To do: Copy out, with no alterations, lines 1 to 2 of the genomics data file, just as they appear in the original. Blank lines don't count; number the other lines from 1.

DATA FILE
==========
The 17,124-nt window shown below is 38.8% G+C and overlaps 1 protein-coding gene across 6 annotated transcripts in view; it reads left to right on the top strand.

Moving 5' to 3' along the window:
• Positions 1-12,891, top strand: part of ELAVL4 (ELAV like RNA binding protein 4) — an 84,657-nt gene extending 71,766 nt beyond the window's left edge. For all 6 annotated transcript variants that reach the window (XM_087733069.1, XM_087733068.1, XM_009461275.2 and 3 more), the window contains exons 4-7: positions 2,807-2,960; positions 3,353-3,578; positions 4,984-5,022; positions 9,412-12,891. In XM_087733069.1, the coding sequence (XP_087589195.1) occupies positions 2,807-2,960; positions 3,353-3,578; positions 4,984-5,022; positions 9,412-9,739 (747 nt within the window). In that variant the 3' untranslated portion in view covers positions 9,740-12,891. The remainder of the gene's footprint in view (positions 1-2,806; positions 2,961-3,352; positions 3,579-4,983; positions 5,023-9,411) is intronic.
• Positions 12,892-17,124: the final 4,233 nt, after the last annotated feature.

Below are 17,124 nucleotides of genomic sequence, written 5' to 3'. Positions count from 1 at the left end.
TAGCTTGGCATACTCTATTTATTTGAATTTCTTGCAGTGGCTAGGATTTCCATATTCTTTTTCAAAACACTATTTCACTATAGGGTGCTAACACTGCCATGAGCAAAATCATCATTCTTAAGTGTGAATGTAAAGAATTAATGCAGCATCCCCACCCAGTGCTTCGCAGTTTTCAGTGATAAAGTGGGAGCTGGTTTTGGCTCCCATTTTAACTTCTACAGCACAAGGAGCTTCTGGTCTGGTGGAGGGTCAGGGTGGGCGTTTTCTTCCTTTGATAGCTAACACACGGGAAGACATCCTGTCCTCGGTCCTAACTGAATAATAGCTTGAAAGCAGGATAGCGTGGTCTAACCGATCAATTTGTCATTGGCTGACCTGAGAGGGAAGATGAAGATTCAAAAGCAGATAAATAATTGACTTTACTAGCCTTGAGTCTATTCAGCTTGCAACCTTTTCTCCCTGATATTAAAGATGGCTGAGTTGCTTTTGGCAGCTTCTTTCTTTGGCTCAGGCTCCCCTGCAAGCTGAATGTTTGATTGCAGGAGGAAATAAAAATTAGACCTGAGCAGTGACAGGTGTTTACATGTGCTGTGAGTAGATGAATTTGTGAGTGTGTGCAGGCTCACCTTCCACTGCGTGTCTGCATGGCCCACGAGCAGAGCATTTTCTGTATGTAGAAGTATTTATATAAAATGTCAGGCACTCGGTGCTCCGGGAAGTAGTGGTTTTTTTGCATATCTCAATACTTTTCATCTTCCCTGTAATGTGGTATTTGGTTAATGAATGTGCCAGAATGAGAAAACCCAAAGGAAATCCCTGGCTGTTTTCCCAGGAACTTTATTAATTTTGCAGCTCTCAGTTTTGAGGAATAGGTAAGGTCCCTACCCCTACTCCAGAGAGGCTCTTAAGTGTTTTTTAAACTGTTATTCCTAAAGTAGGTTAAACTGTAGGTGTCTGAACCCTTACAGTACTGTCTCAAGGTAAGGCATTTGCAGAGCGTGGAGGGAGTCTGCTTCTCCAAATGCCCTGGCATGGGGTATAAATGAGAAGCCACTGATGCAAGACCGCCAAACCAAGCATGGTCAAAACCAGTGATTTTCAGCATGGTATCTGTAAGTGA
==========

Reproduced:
The 17,124-nt window shown below is 38.8% G+C and overlaps 1 protein-coding gene across 6 annotated transcripts in view; it reads left to right on the top strand.

Moving 5' to 3' along the window: